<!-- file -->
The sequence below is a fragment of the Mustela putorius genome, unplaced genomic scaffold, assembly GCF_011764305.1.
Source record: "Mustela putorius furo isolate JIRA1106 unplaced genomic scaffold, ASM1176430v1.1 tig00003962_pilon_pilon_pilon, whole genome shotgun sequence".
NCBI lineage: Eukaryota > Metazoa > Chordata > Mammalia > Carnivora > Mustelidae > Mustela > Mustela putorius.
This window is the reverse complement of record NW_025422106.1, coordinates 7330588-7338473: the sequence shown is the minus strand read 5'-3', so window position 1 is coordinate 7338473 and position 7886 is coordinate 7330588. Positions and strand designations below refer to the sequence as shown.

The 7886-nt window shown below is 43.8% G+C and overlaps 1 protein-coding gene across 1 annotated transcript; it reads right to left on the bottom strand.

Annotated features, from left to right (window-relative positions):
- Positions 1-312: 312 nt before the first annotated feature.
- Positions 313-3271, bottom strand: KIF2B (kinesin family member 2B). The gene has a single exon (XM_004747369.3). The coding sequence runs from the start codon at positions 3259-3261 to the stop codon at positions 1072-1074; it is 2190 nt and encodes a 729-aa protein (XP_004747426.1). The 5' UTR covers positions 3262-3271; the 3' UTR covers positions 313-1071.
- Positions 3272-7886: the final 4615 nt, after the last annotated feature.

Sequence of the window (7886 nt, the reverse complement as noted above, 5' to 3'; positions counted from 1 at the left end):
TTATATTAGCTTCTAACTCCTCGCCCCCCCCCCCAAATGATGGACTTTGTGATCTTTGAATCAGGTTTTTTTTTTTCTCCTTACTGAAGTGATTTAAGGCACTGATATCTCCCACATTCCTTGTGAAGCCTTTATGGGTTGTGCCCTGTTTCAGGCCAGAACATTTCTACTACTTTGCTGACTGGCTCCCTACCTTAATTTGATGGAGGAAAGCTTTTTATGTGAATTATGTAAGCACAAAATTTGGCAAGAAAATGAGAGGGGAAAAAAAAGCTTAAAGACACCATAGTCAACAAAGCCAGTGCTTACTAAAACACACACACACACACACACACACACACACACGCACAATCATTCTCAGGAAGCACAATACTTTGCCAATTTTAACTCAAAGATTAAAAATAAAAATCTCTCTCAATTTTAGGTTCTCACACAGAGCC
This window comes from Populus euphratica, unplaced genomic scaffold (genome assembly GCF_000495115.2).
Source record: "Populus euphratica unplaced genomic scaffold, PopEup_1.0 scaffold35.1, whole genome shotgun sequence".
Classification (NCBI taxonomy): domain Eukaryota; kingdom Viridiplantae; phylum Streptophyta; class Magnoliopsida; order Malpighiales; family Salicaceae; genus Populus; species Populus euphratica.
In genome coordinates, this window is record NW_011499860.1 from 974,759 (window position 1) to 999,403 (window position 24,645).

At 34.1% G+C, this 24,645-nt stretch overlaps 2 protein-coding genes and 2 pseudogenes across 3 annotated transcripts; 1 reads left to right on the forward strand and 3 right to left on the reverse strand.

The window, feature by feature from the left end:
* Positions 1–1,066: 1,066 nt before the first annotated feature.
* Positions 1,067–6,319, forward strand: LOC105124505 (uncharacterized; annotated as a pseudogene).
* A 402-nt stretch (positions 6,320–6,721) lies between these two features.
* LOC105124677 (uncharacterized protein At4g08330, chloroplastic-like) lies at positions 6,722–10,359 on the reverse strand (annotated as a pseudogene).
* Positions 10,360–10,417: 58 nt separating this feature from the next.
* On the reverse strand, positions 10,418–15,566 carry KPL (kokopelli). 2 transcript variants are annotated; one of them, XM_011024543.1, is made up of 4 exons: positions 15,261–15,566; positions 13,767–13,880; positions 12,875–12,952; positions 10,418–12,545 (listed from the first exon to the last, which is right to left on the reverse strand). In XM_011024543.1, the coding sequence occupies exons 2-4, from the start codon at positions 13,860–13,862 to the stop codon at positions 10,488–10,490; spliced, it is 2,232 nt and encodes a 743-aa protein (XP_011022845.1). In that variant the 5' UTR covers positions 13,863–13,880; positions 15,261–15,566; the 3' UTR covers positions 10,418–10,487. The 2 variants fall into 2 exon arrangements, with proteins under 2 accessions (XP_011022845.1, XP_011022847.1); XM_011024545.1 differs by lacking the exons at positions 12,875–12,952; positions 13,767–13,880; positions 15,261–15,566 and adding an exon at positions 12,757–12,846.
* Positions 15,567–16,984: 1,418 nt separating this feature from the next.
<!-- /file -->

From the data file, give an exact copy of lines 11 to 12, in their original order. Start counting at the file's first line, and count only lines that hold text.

TTATATTAGCTTCTAACTCCTCGCCCCCCCCCCCAAATGATGGACTTTGTGATCTTTGAATCAGGTTTTTTTTTTTCTCCTTACTGAAGTGATTTAAGGCACTGATATCTCCCACATTCCTTGTGAAGCCTTTATGGGTTGTGCCCTGTTTCAGGCCAGAACATTTCTACTACTTTGCTGACTGGCTCCCTACCTTAATTTGATGGAGGAAAGCTTTTTATGTGAATTATGTAAGCACAAAATTTGGCAAGAAAATGAGAGGGGAAAAAAAAGCTTAAAGACACCATAGTCAACAAAGCCAGTGCTTACTAAAACACACACACACACACACACACACACACACACGCACAATCATTCTCAGGAAGCACAATACTTTGCCAATTTTAACTCAAAGATTAAAAATAAAAATCTCTCTCAATTTTAGGTTCTCACACAGAGCC
This window comes from Populus euphratica, unplaced genomic scaffold (genome assembly GCF_000495115.2).